Richler had a cancerous kidney removed in 1998 and was considered recovered until recently when the disease was discovered in his other kidney. He leaves his wife of 40 years, Florence Wood, and their five children, Daniel, Noah, Emma, Martha and Jacob. ♦
RICHLER FETED AT INTERNATIONAL FESTIVAL OF AUTHORS (October 2000)
Canada’s most prestigious literary festival, the Toronto-based Harbourfront International Festival of Authors, opened its 21st season in late October with an evening in tribute to Montreal Jewish author Mordecai Richler, famous for such novels as The Apprenticeship of Duddy Kravitz, St. Urbain’s Horseman, Solomon Gursky Was Here and Barney’s Version.
A paying audience of hundreds of people listened with approval as a roster of well-known Canadians variously roasted and toasted Richler, who published his first novel in 1954 when he was 23 years old, and who turns 70 in January.
Film director Ted Kotcheff recounted episodes from his long friendship with the writer, including scenes from their days when they roomed together in London in the late 1950s and early 1960s.
Richler’s routine was rigid, Kotcheff recalled. Each day, he typed on an old Olivetti solidly from 9 to noon, then from 2 to 5 in the afternoon. “If I waited for inspiration to strike I’d never write a single bloody word,” Richler had explained.
Kotcheff recalled a memorable exchange between Richler and Saidye Bronfman, the wife of Seagram’s magnate Sam Bronfman, at the world premiere of the Kotcheff-directed film The Apprenticeship of Duddy Kravitz in Montreal.
“Well, Mordecai,” Mrs. Bronfman reportedly congratulated Richler, “you’ve come a long way from being a St. Urbain Street slum boy.”
“Well, Saidye,” Richler reportedly replied, with his famous cutting wit, “you’ve come a long way from being a bootlegger’s wife.”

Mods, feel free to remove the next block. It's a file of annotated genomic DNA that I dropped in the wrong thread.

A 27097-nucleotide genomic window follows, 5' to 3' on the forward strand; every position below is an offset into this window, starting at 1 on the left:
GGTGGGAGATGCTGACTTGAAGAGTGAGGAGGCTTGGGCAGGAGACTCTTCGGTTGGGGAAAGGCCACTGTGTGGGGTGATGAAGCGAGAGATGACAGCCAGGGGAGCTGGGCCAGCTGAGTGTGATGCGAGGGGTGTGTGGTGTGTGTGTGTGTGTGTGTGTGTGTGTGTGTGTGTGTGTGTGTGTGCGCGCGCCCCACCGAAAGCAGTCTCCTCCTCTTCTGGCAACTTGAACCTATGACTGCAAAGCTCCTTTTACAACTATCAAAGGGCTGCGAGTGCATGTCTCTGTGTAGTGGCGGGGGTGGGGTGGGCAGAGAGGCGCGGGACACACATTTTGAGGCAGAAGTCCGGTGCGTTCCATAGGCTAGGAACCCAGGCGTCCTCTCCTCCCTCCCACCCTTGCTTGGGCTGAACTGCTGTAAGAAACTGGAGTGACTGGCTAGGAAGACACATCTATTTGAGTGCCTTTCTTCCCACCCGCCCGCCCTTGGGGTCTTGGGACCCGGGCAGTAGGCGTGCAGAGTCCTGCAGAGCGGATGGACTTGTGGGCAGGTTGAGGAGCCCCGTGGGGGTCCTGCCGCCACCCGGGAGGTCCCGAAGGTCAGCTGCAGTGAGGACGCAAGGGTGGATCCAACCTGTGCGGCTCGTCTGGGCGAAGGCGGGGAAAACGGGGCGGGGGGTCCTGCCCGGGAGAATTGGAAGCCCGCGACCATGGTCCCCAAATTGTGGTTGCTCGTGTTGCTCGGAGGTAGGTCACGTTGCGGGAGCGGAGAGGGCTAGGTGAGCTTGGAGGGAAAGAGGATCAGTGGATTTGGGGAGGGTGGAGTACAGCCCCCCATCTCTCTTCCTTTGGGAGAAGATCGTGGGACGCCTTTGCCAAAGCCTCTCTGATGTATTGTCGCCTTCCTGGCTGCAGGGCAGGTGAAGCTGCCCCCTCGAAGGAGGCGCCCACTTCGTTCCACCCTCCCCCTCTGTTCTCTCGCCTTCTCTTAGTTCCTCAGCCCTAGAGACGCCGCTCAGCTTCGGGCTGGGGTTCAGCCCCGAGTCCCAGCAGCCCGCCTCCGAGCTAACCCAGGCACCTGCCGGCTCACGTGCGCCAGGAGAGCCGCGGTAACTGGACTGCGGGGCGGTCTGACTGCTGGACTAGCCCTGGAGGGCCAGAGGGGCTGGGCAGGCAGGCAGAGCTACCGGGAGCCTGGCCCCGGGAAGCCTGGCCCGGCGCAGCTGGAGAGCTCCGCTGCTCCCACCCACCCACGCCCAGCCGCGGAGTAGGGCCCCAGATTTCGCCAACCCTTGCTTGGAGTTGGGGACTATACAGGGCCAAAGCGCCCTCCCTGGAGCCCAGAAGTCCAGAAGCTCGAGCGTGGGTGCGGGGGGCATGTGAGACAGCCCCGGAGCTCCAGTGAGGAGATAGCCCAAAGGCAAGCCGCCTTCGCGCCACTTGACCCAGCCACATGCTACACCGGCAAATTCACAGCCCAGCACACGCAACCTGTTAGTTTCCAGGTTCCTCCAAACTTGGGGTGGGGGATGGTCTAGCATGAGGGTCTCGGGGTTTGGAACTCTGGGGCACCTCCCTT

“Like Queen Victoria, she was not amused,” Kotcheff recalled.
As several speakers observed, Richler gave his many readers an ironic and irresistibly funny picture of Jewish life as lived in the old ghetto of downtown Montreal.
Toronto writer Barbara Gowdy, a self-identified “WASP”, said that her father adored Richler and would be transformed after reading one of his novels. “He would speak to us kids in a Yiddish accent and refer to us as ‘goys,'” she said. “He would say, ‘As there is only one Madonna and only one God, there is only one Mordecai.”
Saskatchewan novelist Guy Vanderhaege said that he found inspiration in Richler’s vivid portrait of Montreal Jewish society. “If Mordecai Richler could make an obscure street in Montreal so vibrantly alive in my imagination, just maybe I could do the same with my piece of territory.”
One speaker recalled that Richler once flew from London to Ottawa on assignment for the Canadian newsmagazine Maclean’s, which wanted him to cover a major football game. As Richler freely admitted in his article, the weather was so cold that he stayed in his hotel room and watched the game on television.
Robert McNeill, the retired American broadcaster, said that Richler’s return to Canada from London in the 1970s was an important symbol of confidence to the cultural community here from one who had learned “it was easier to make a reputation outside of Canada than within it.”
“There is no other voice in Canadian literature like Richler’s,” he said. “I devoured his books with joy. They were books that explored Canadian identity in a bawdy, delicious way.”
After more than an hour of such lavish tributes, Richler himself took the stage. “I don’t know how the rest of you feel,” he said, “but this evening’s program struck me as being awfully short.” ♦
Originally appeared in the London Jewish Chronicle. © 2000